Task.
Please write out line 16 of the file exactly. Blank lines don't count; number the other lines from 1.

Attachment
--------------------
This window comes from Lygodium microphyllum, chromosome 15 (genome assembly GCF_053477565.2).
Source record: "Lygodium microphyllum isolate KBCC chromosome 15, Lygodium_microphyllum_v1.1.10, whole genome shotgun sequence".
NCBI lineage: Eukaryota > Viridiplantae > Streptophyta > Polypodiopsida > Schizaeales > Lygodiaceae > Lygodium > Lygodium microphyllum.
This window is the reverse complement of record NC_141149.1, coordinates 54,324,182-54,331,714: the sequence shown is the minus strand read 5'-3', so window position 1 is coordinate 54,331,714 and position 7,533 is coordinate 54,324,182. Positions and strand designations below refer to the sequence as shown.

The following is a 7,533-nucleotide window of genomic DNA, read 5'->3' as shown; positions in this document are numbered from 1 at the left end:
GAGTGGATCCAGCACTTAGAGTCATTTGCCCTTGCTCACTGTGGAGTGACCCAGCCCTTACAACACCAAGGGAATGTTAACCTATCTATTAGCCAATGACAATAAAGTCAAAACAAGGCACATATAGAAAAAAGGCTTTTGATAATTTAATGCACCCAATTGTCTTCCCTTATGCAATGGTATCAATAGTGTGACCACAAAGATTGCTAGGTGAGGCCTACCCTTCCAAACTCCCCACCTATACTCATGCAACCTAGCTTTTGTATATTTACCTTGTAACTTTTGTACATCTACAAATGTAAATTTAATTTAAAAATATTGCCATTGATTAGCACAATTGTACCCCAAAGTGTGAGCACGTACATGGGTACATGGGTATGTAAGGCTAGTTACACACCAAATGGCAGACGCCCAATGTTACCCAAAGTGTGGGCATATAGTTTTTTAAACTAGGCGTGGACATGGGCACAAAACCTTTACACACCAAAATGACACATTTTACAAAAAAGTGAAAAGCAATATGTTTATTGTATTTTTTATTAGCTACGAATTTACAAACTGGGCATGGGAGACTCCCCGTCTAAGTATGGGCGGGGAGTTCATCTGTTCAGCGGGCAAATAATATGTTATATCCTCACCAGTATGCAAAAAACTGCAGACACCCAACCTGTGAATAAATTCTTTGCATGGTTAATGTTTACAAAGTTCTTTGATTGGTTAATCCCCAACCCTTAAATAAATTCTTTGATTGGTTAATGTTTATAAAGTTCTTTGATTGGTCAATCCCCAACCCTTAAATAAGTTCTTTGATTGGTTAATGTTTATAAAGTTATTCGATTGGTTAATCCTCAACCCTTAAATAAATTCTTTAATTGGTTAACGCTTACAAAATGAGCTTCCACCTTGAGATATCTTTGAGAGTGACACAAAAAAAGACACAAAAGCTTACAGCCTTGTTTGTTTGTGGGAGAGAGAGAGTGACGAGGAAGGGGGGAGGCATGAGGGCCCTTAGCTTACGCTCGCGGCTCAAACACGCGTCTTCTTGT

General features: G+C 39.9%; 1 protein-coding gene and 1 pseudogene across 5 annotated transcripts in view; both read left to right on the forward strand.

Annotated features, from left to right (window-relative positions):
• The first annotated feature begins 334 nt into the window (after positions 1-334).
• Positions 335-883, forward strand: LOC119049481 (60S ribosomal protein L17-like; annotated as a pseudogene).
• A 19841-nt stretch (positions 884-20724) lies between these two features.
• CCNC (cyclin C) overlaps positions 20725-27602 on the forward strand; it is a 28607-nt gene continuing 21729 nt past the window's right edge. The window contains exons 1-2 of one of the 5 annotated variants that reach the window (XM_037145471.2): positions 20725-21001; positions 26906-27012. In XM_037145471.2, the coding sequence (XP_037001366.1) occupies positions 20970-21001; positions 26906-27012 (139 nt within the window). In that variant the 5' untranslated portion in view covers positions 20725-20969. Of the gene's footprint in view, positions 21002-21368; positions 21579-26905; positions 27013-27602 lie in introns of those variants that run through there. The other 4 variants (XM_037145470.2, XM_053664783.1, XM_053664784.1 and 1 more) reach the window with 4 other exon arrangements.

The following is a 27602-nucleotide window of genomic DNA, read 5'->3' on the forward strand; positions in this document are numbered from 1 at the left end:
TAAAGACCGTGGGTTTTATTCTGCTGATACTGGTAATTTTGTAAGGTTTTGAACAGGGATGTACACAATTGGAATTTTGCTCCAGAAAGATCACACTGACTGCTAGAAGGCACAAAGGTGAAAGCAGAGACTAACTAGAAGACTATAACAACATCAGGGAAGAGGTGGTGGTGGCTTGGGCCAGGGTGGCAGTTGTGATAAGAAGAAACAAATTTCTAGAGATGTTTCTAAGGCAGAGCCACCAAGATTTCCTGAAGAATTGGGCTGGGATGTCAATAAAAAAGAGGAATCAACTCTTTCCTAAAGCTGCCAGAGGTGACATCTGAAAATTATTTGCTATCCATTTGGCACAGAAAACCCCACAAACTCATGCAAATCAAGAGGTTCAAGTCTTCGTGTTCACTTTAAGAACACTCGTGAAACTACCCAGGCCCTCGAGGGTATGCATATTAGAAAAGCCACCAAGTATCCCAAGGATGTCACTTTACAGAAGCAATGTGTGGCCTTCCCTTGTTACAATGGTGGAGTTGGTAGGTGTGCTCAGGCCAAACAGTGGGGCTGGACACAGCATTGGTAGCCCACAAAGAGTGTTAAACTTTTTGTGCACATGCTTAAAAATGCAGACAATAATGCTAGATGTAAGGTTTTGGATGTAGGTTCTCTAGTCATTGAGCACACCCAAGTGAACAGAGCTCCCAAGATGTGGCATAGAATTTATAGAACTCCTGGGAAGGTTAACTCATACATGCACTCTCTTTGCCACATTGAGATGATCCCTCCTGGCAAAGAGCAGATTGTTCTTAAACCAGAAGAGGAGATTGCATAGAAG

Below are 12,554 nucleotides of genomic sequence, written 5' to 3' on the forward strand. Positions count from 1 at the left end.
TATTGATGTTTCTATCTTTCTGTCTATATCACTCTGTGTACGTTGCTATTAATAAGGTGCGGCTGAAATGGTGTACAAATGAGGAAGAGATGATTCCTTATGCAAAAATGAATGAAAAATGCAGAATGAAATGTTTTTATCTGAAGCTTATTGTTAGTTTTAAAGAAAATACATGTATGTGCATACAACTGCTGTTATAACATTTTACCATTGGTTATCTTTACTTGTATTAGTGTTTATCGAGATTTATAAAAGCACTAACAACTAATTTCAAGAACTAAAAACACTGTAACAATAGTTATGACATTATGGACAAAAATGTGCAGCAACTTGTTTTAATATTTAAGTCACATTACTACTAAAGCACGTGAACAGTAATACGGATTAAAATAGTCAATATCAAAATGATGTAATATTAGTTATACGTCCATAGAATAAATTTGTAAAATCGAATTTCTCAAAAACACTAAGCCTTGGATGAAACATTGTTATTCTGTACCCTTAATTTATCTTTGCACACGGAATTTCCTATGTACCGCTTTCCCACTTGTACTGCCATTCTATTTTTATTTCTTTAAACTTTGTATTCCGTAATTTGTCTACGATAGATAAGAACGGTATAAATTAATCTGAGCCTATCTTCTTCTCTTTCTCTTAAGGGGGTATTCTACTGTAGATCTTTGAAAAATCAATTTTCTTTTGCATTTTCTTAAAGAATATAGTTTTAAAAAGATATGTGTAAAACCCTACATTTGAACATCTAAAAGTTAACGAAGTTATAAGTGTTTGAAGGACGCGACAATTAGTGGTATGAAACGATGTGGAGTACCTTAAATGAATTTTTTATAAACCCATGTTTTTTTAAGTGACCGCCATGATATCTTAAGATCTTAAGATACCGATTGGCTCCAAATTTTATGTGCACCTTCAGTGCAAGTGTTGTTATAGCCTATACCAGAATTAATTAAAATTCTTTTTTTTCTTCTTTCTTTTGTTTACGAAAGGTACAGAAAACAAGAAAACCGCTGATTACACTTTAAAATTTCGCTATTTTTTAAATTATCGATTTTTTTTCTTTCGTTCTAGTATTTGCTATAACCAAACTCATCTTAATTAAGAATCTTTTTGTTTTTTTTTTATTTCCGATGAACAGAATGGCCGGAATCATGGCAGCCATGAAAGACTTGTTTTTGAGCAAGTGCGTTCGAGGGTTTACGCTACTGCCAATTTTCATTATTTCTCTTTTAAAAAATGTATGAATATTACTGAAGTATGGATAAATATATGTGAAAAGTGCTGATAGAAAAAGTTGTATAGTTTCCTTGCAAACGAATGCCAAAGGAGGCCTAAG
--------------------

TATTGATGTTTCTATCTTTCTGTCTATATCACTCTGTGTACGTTGCTATTAATAAGGTGCGGCTGAAATGGTGTACAAATGAGGAAGAGATGATTCCTTATGCAAAAATGAATGAAAAATGCAGAATGAAATGTTTTTATCTGAAGCTTATTGTTAGTTTTAAAGAAAATACATGTATGTGCATACAACTGCTGTTATAACATTTTACCATTGGTTATCTTTACTTGTATTAGTGTTTATCGAGATTTATAAAAGCACTAACAACTAATTTCAAGAACTAAAAACACTGTAACAATAGTTATGACATTATGGACAAAAATGTGCAGCAACTTGTTTTAATATTTAAGTCACATTACTACTAAAGCACGTGAACAGTAATACGGATTAAAATAGTCAATATCAAAATGATGTAATATTAGTTATACGTCCATAGAATAAATTTGTAAAATCGAATTTCTCAAAAACACTAAGCCTTGGATGAAACATTGTTATTCTGTACCCTTAATTTATCTTTGCACACGGAATTTCCTATGTACCGCTTTCCCACTTGTACTGCCATTCTATTTTTATTTCTTTAAACTTTGTATTCCGTAATTTGTCTACGATAGATAAGAACGGTATAAATTAATCTGAGCCTATCTTCTTCTCTTTCTCTTAAGGGGGTATTCTACTGTAGATCTTTGAAAAATCAATTTTCTTTTGCATTTTCTTAAAGAATATAGTTTTAAAAAGATATGTGTAAAACCCTACATTTGAACATCTAAAAGTTAACGAAGTTATAAGTGTTTGAAGGACGCGACAATTAGTGGTATGAAACGATGTGGAGTACCTTAAATGAATTTTTTATAAACCCATGTTTTTTTAAGTGACCGCCATGATATCTTAAGATCTTAAGATACCGATTGGCTCCAAATTTTATGTGCACCTTCAGTGCAAGTGTTGTTATAGCCTATACCAGAATTAATTAAAATTCTTTTTTTTCTTCTTTCTTTTGTTTACGAAAGGTACAGAAAACAAGAAAACCGCTGATTACACTTTAAAATTTCGCTATTTTTTAAATTATCGATTTTTTTTCTTTCGTTCTAGTATTTGCTATAACCAAACTCATCTTAATTAAGAATCTTTTTGTTTTTTTTTTATTTCCGATGAACAGAATGGCCGGAATCATGGCAGCCATGAAAGACTTGTTTTTGAGCAAGTGCGTTCGAGGGTTTACGCTACTGCCAATTTTCATTATTTCTCTTTTAAAAAATGTATGAATATTACTGAAGTATGGATAAATATATGTGAAAAGTGCTGATAGAAAAAGTTGTATAGTTTCCTTGCAAACGAATGCCAAAGGAGGCCTAAG